a brain structure that serves a vital role in our learning to associate things with emotional responses and in processing emotional information
  78. basal ganglia
    system of subcortical structures that are important for the initiation of planned movement

    nucleus accumbens: one structure that is important for experiencing reward
  79. cerebral cortex
    outer layer of the brain tissue, which forms the convoluted surface of the brain (the wrinkled part of the brain)
  80. occipital lobe
    region of the cerebral cortex, at the back of the brain, important for vision
  81. parietal lobe
    region of the cerebral cortex, in front of the occipital lobes and behind the frontal lobes, important for the sense of touch and of the spacial layout of an environment

    primary somatosensory cortex: part of the parietal lobe devoted to touch (right side of body reports to left side of brain.. etc)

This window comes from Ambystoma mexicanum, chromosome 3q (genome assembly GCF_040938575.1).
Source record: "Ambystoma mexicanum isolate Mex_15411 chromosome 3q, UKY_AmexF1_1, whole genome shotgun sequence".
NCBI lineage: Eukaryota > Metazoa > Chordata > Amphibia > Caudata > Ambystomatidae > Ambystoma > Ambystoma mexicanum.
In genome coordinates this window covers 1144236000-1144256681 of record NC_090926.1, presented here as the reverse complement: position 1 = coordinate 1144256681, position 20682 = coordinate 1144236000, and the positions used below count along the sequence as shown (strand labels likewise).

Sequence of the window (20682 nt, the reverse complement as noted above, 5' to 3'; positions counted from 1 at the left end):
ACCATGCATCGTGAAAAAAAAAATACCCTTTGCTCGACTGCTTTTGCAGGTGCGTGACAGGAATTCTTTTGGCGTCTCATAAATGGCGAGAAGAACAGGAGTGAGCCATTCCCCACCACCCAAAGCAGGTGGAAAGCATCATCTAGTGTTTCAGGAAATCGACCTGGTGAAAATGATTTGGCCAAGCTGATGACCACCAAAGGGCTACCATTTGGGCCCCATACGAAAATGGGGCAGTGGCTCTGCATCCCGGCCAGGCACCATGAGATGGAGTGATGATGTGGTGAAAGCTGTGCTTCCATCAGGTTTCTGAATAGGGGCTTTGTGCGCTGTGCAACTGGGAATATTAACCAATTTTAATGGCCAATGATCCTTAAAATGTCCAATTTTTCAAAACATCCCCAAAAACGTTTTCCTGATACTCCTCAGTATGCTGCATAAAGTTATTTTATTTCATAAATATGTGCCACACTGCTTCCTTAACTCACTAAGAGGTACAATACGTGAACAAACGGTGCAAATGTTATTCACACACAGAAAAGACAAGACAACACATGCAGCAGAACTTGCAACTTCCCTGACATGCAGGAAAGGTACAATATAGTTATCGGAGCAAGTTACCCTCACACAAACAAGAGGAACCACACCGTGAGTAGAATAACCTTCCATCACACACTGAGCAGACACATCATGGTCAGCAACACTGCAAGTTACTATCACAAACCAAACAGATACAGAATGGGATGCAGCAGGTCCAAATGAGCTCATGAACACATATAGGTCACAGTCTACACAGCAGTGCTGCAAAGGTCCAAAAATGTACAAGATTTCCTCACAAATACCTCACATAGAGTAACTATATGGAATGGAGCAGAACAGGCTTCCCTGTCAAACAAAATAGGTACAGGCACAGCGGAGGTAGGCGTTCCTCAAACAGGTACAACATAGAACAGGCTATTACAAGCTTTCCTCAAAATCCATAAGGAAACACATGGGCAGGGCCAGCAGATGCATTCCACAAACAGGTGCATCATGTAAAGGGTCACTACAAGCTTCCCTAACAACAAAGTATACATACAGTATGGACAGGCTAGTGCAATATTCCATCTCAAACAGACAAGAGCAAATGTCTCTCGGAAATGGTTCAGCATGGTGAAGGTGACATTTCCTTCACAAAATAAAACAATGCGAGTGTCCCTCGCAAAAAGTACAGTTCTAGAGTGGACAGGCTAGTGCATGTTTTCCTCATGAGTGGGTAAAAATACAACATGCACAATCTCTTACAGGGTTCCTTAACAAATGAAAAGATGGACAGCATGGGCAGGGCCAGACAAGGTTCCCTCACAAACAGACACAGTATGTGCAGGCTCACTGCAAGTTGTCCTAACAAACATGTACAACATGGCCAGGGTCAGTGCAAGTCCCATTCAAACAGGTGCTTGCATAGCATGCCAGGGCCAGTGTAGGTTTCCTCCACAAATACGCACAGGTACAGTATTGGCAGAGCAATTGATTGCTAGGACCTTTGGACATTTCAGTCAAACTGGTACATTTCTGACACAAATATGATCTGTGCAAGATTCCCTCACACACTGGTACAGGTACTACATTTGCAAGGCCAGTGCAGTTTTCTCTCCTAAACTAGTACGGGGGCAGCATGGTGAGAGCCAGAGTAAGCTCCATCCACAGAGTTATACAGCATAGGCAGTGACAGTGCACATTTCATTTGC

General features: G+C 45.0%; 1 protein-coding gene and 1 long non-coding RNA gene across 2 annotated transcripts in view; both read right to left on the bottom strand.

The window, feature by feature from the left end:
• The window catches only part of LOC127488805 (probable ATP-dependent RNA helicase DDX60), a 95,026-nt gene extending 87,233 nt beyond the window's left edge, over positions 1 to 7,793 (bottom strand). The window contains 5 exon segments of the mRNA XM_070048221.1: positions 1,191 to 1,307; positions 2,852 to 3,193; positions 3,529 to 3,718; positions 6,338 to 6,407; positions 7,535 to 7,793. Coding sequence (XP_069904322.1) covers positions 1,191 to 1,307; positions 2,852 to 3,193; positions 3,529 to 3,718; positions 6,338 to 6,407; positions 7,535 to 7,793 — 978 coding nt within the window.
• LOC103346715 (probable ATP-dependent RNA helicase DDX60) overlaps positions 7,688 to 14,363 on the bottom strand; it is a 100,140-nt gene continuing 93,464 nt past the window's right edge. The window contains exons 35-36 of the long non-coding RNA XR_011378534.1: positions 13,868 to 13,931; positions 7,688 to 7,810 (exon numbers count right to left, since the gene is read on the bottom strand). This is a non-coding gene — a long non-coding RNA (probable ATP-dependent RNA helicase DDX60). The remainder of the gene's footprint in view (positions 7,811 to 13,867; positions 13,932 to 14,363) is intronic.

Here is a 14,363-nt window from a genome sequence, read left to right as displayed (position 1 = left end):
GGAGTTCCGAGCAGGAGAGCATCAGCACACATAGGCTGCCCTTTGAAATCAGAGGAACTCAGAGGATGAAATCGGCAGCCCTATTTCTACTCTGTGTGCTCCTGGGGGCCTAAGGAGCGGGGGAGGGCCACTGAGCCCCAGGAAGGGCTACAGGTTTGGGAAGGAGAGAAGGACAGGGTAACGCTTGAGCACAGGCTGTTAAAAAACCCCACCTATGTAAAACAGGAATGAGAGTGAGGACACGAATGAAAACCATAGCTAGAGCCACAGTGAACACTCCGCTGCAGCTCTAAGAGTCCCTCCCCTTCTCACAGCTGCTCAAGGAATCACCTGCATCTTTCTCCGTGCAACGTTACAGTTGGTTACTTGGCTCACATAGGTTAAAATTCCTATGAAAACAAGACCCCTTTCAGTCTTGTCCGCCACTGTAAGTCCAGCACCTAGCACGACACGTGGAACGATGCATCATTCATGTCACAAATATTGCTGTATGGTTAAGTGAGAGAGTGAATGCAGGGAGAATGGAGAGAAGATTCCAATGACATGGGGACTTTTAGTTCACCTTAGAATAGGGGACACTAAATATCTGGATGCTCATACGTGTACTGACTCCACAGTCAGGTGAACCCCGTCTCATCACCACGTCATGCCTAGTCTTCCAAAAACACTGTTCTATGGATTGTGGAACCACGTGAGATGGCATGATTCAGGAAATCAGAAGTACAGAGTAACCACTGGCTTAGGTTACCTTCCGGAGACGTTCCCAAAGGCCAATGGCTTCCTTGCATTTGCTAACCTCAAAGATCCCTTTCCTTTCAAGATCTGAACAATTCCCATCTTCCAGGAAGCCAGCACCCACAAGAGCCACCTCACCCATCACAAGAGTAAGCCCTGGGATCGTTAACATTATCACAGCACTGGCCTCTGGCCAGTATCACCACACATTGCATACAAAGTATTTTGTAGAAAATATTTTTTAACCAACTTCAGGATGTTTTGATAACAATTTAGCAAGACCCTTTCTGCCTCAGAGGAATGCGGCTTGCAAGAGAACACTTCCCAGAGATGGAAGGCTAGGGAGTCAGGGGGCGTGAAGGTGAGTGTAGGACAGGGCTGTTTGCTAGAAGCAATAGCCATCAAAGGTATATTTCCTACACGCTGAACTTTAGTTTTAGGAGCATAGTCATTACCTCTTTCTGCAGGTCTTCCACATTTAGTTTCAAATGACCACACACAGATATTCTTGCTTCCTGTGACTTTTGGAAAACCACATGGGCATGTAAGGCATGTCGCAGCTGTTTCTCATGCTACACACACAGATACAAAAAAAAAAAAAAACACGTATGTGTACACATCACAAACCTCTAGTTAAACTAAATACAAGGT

somatosensory homunculus: "little man" distorted because more cortical area is devoted to more sensitive areas, such as face and fingers
  82. temporal lobes
    lower region of cerebral cortex, important for processing auditory information and for memory

    fusiform face area: active when people look at faces
  83. frontal lobes
    region at front of cerebral cortex concerned with planning and movement
  84. prefrontal cortex
    region of frontal cortex lobes, especially prominent in humans, important for attention, working memory, decision making, appropriate social behavior, and personality
  85. lobotomy
    deliberately damaging the prefrontal cortex, to treat mental patients, leaving them lethargic and emotionally flat
  86. somatic nervous system
    major component of the peripheral nervous system; it transmits sensory signals to the CNS via nerves